"It's an entirely different kind of flying altogether!"
So, which is the dumber title, the groan-worthy punny "Plane Dead" or the sloppy, overlong double-named "Flight of the Living Dead: Outbreak on a Plane"? However you call the movie (the former was the film's original international title; the latter was how New Line rechristened it for Stateside distribution), it's just Zombies on a Plane, and that tells you all you need to know.
The admittedly goofy picture doesn't quite come with the unashamed self-aware B-movie sensibilities of "Snakes on a Plane" (ah, but then, what else could?), and as such it never becomes the sort of balls-out fun its premise suggests. But it's still plenty enjoyable as a beer-and-pizza, Friday-night-with-the-pals flick, the sort of thing you can get by with only half-watching, tuning in for the mayhem, tuning out for the filler.
The setup: the government is using a commercial transcontinental flight to transport the coffin of a woman infected with a mysterious zombie virus. Needless to say, there's a thunderstorm, turbulence, and a whole lotta shakin' goin' on, eventually resulting in Zombies on a Plane. (For those keeping score: these are Fast Crazy Zombies, not Slow Bumbling Zombies.)
Beforehand, there's the usual overlong exposition in which we meet all of our stock disaster movie characters: the surfer dudes and their bitchy girlfriends; the slick-talkin' prisoner and his cop escort; the professional athlete and his wife; the sexy flight attendants and handsome pilots; a couple of tough guys; and, of course, a nun. Oh, and the crazy scientist who came up with the zombie virus in the first place, just so we can have a human villain to boo (and, later, cheer when he's devoured). They're all affably played by third/fourth/fifth-tier stars like Dale Midkiff, Erick Avari, Richard Tyson, David Chisum, Kevin J. O'Connor, and Kristen Kerr.
The movie never really tries to be frightening - it's more after fast-action and quick-gore thrills, the sort of thing that gets horror fans smiling (with, not at). There's zero suspense on hand. As such, things only really click when the script takes a lighthearted approach toward the material. The convict tosses up some goofy banter; a few of our heroes crack wise; a handful of comic touches are thrown in for good measure (after shooting a zombie in the groin for fun, one hero quips, "Two in the chest, one in the balls, that's what I say"). Much of the zombie attacks are in good, dirty fun, and the mayhem is plenty enjoyable.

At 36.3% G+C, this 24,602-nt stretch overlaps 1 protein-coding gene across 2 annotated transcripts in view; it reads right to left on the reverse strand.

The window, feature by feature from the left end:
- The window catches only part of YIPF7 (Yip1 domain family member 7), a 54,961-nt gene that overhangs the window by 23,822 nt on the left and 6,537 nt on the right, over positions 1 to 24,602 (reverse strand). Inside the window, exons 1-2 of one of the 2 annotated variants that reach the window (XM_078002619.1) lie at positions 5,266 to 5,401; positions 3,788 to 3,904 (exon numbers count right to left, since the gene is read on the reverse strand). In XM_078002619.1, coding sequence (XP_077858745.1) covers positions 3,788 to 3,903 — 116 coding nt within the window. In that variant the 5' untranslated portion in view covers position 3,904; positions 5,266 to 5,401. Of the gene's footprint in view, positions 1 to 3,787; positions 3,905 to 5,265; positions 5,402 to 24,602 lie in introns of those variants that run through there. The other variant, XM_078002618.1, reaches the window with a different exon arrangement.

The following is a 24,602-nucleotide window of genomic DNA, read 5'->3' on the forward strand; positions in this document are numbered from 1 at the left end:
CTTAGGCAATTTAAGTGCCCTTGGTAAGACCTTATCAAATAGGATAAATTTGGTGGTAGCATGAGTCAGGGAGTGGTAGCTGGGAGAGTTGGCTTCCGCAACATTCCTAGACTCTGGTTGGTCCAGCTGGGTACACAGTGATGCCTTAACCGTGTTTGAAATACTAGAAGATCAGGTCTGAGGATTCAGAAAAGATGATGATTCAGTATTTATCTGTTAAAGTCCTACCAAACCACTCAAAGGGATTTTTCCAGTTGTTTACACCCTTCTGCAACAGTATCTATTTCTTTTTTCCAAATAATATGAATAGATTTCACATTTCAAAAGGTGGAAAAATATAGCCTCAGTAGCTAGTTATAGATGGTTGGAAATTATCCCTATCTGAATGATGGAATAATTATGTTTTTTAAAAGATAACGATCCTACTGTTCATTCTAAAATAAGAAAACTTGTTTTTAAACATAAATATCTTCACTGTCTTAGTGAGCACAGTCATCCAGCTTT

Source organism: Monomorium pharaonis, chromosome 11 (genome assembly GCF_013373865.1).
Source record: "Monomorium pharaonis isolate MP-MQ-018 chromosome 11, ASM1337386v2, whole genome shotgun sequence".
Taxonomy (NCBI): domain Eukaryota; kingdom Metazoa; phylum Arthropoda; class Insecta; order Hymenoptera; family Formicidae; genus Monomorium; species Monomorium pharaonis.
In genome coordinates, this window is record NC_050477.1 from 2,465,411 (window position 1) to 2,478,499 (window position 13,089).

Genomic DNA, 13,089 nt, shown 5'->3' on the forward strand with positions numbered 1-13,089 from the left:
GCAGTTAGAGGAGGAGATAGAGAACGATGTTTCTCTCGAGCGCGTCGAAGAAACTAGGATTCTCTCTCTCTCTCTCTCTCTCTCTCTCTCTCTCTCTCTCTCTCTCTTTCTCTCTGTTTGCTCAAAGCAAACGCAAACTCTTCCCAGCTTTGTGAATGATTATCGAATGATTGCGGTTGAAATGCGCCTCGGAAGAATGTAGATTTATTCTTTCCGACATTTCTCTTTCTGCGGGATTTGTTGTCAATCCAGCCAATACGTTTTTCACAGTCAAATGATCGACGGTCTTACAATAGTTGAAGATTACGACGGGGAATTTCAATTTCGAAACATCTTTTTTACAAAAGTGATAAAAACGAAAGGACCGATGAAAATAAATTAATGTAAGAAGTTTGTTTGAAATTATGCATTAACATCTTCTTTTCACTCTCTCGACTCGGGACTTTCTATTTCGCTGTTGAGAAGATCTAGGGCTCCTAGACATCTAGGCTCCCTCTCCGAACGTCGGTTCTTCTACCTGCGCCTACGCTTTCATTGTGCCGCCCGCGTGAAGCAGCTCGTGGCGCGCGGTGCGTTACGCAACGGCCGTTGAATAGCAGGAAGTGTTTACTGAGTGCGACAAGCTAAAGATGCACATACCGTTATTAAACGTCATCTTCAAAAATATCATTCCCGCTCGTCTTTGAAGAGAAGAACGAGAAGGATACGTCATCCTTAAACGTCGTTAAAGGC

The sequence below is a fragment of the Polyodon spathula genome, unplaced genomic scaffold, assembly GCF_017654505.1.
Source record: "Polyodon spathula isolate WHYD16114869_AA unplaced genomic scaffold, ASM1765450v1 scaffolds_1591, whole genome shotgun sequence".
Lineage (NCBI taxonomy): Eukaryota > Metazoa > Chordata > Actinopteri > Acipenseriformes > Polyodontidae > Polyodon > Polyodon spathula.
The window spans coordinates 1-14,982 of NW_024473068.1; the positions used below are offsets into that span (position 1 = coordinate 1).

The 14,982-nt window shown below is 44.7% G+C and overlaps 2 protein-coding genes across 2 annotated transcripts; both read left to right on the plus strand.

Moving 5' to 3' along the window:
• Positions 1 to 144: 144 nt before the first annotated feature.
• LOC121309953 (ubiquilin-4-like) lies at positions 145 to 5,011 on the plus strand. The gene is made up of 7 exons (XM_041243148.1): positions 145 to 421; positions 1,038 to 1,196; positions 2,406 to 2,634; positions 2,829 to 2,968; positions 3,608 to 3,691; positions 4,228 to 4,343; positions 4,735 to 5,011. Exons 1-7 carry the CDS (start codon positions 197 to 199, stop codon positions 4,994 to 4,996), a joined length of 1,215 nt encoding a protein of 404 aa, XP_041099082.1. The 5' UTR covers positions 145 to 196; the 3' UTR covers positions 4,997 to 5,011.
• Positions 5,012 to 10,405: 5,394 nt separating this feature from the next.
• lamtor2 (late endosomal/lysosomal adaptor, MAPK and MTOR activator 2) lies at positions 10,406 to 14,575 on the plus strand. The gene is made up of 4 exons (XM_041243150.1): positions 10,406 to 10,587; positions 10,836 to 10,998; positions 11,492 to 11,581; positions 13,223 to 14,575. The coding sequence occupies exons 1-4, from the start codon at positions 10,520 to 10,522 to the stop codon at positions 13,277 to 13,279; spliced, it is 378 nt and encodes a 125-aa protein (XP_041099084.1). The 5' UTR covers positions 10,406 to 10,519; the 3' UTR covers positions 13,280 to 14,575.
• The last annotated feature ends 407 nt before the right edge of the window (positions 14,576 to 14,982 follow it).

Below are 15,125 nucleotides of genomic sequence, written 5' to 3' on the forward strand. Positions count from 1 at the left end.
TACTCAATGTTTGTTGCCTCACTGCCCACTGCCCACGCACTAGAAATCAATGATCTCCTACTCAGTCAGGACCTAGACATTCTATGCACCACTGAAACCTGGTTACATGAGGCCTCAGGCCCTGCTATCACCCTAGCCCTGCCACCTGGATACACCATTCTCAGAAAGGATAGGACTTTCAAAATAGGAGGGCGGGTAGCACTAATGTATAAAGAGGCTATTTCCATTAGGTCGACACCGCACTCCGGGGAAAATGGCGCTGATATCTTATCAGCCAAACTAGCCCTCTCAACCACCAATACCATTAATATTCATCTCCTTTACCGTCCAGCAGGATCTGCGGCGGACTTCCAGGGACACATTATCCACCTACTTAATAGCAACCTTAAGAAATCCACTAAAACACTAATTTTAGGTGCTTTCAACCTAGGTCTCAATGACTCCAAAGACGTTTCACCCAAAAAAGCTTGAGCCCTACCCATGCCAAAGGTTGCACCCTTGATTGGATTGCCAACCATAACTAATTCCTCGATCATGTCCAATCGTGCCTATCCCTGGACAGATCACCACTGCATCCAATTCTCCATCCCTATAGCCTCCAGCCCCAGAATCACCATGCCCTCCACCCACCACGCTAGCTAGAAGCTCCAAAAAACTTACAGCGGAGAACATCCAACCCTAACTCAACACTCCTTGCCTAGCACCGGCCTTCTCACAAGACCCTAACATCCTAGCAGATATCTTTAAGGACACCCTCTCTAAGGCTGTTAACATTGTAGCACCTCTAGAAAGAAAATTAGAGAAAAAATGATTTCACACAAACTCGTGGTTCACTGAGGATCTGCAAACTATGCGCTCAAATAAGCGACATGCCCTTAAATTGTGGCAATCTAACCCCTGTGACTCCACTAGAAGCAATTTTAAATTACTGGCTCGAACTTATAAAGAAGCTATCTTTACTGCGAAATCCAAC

But just how much filler does a movie like this need? Apparently unaware that they can amp up the camp factor without much damage to their final product, the filmmakers stay far too serious for far too long, both in a stretched-out opening act with lots of boring characters doing boring things and in repetitive cutaway scenes to Washington, with military officials discussing the virus and, later, what to do with the infected plane. These moments play it too straight, and frankly, nobody watching Zombies on a Plane cares about that sort of thing (or, more importantly, there's nothing here to get us to care). There are no memorable non-zombie moments here, and considering the monsters don't appear until a third of the way through the picture, that's a problem.
With a heavy thumb on the fast-forward button, however, "Flight" becomes a moderately zany gorefest, enough to make good on a lazy weekend. Call the pals over, pop some brews, and don't bother trying to keep up with the boring parts.
Video & Audio
Things look fine in a clean, if mildly unimpressive, anamorphic widescreen (1.85:1) transfer. It looks as solid as a newly-minted medium-budget horror flick should. The soundtrack comes in three flavors: Dolby 5.1, DTS-ES 6.1, and Dolby 2.0. All three sound very good, especially the surround tracks, which make excellent use of the booming, grunting effects work. Optional subtitles are provided in English and Spanish.
Two commentary tracks are featured. The first, with director Scott Thomas and producer David Shoshan, is rather dry, with plenty of gaps in the discussion. The second features IGN.com editors Steve Horn, Eric Moro, and Christopher Monfette; I'm not sure why these guys are here ("to provide the fan perspective," they half-jokingly suggest, although one has to wonder, what fans? The movie just came out!), but their patter is usually a hoot, with talks of drinking game rules and which actress is hotter.
An outtakes reel (3:29) has a few silly moments but it otherwise typical gag reel junk. Presented in 1.85:1 anamorphic widescreen.
Hyped on the disc is a collection of DVD-ROM extras, although those turn out to just be a couple of web links. Snooze.
The disc wraps up with a collection of trailers. These trailers also play as the disc first loads; you can skip over them if you wish.
Chances are, if you're interested in a movie called "Flight of the Living Dead," you're bound to enjoy at least part of it. Not enough for repeat viewings, mind you, but enough to Rent It for a fun Friday night.